Why mobile 3D scanners make so much sense in an underground mining environment
Underground mines are an inherently challenging, and potentially hazardous, working environment. Dust, heat, and ventilation issues can make mining underground uncomfortable and inconvenient.
The confined spaces of tunnels and shafts also present a few unique challenges. One type of challenge faced by underground miners is being able to survey in an environment where there is usually no big picture visibility.
Unlike in the case of open-cast or pit mines, scanners can’t be mounted on a high vantage point like a tower or even attached to an unmanned aerial vehicle (UAV) that is flown over the mine.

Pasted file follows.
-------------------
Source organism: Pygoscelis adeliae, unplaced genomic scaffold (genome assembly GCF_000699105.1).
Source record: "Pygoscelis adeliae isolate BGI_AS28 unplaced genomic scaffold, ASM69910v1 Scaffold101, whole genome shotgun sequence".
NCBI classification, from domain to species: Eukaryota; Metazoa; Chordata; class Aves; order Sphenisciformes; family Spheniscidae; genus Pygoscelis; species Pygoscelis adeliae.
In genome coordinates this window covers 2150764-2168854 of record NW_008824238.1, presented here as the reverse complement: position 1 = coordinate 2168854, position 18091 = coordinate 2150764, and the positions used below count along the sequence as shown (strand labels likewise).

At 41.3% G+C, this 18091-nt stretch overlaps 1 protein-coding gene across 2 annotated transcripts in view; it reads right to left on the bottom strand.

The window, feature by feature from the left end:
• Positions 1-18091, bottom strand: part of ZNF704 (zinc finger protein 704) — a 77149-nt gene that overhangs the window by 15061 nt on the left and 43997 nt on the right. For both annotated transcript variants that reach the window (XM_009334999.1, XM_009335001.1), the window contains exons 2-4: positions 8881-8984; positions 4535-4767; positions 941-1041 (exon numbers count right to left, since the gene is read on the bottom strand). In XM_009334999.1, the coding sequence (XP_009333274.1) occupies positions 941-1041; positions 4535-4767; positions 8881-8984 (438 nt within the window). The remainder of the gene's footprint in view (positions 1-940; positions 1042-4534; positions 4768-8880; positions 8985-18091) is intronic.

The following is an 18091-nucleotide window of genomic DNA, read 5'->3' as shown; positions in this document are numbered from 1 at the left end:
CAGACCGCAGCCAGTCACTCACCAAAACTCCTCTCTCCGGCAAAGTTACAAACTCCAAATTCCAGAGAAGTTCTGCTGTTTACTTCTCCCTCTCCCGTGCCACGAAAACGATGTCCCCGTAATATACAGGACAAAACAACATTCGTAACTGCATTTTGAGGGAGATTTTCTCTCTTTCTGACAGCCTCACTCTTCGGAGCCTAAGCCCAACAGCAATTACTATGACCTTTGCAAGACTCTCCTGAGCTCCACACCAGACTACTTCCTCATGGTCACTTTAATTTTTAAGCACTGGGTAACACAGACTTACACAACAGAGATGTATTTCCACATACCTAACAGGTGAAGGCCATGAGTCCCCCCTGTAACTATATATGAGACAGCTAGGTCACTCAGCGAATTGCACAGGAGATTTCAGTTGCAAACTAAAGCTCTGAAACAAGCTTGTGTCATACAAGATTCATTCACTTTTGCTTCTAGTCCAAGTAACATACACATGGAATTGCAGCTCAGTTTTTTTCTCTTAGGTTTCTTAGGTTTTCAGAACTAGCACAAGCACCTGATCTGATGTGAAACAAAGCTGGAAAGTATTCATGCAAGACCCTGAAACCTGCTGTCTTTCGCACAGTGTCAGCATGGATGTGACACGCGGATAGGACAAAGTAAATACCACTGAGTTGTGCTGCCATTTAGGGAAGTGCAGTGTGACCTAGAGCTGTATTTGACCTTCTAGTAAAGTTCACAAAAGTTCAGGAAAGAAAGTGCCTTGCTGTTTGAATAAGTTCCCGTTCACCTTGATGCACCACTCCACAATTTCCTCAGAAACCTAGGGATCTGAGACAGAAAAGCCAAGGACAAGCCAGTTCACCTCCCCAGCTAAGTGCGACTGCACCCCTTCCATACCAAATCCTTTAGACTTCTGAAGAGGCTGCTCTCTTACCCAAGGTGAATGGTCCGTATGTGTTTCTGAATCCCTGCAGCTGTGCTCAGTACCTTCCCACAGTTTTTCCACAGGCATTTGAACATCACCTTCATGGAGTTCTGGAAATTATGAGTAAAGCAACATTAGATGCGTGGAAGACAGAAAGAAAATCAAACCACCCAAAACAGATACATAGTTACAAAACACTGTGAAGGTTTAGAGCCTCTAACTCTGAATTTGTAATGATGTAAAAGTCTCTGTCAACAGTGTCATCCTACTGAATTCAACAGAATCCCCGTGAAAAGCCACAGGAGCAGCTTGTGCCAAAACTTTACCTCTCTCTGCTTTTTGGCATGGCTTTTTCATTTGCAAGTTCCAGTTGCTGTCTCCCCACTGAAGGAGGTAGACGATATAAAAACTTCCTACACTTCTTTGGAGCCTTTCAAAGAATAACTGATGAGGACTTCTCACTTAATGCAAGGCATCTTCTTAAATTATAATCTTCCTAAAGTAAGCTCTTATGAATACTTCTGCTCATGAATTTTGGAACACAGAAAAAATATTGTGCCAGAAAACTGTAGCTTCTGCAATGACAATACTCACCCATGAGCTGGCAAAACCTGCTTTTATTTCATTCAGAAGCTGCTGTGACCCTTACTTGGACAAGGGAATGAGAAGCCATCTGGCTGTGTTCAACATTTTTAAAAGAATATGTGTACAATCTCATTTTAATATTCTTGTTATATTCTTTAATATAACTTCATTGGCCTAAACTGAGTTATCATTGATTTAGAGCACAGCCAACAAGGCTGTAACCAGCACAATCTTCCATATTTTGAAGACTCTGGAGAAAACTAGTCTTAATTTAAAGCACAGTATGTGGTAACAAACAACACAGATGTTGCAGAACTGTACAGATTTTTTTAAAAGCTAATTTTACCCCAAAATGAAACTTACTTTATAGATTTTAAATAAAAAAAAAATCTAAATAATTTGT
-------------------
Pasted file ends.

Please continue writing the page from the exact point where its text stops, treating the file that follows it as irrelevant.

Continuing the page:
The best way to gather survey data in an underground mining operation is to make use of a 3D laser scanner that has been purpose-built for underground use.
Stationary 3D laser scanners have been on the market and in use by mines for several years. While they do achieve their purpose of gathering data, using them is also a slow process. This is because these scanners are usually mounted on tripods.
The scanner/tripod combinations have to be manually disassembled, moved and reassembled dozens (or sometimes even hundreds) of times in order to scan a significant portion of an underground mining operation.
A better way to do things is to make use of mobile 3D laser mine scanners that can gather data while in motion. Usually, they are attached to an RTV or other small vehicle already in use within the underground mine. This vehicle can then be driven through the mine at a reasonable speed, and the mobile mine scanner will generate a 3D data point cloud with similar accuracy to its stationary counterparts, but in a fraction of the time.